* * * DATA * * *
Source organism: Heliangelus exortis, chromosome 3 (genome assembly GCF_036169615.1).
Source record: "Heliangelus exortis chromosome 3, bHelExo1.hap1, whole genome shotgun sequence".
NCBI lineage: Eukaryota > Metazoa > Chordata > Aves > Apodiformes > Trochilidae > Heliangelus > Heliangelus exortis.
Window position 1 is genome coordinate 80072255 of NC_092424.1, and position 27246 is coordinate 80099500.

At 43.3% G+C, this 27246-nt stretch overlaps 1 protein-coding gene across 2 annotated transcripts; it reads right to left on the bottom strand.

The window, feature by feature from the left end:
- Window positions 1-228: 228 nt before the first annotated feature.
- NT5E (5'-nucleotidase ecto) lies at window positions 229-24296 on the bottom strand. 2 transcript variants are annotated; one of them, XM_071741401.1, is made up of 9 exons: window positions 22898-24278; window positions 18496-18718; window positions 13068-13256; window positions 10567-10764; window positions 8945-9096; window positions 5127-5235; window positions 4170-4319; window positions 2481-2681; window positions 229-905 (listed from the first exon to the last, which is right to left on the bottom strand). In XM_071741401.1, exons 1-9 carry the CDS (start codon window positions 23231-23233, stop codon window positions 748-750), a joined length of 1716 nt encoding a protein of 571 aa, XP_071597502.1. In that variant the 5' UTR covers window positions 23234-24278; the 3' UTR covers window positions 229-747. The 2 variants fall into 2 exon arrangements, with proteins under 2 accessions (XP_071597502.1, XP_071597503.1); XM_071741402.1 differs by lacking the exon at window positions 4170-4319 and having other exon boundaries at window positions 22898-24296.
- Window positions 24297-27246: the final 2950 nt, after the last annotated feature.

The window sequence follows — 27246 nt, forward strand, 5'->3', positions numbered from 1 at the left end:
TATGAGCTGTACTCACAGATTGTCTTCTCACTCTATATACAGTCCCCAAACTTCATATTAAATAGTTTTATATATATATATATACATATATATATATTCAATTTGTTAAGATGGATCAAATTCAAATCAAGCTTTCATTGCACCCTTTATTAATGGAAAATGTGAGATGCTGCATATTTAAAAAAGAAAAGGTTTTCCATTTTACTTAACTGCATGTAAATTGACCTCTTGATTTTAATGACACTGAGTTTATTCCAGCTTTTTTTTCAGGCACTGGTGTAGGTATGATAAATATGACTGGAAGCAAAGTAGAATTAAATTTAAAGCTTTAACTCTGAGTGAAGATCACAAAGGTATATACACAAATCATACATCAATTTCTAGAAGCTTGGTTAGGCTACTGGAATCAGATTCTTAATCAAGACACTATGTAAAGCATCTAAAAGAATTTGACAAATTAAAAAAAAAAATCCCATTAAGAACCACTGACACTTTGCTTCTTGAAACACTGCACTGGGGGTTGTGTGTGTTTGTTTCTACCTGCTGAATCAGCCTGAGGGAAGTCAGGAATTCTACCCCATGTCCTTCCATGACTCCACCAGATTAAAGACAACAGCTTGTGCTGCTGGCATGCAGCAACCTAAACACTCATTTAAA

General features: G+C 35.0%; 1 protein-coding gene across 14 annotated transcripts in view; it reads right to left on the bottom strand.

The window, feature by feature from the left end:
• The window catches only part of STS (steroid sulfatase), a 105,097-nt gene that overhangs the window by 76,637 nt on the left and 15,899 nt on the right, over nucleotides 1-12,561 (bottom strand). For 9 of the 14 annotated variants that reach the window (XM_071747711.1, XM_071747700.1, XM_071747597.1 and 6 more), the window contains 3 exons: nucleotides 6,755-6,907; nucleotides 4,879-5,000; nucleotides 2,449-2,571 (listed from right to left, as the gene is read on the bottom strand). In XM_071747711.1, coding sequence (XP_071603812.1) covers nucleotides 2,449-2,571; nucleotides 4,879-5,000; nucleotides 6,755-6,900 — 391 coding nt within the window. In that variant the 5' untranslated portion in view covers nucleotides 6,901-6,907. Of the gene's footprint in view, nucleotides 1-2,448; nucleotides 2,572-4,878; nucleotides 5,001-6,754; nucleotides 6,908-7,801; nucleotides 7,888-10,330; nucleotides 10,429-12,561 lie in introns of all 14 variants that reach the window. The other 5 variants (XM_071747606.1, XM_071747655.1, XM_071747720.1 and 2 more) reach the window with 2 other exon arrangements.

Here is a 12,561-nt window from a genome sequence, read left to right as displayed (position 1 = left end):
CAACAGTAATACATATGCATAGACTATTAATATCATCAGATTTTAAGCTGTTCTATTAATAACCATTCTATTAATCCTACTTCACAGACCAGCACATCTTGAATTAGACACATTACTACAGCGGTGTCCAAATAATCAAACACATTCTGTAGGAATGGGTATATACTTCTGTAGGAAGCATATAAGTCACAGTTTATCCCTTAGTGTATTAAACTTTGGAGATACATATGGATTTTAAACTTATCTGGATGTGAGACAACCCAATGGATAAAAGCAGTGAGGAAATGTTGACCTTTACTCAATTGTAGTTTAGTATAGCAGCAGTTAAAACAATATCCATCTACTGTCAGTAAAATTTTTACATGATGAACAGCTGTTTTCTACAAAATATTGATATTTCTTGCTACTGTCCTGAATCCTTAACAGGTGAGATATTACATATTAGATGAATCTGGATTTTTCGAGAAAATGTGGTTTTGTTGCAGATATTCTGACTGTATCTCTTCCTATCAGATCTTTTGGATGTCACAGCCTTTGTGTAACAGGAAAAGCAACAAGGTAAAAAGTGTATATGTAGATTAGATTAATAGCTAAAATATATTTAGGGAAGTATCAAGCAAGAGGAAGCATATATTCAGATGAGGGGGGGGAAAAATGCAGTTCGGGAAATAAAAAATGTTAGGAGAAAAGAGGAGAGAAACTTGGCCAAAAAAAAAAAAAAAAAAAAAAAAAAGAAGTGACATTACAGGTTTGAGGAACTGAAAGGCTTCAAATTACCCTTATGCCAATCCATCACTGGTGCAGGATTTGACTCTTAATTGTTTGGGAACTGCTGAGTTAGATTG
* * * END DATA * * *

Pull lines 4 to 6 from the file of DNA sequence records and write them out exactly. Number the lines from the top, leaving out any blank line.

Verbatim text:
Window position 1 is genome coordinate 80072255 of NC_092424.1, and position 27246 is coordinate 80099500.

At 43.3% G+C, this 27246-nt stretch overlaps 1 protein-coding gene across 2 annotated transcripts; it reads right to left on the bottom strand.

The window, feature by feature from the left end: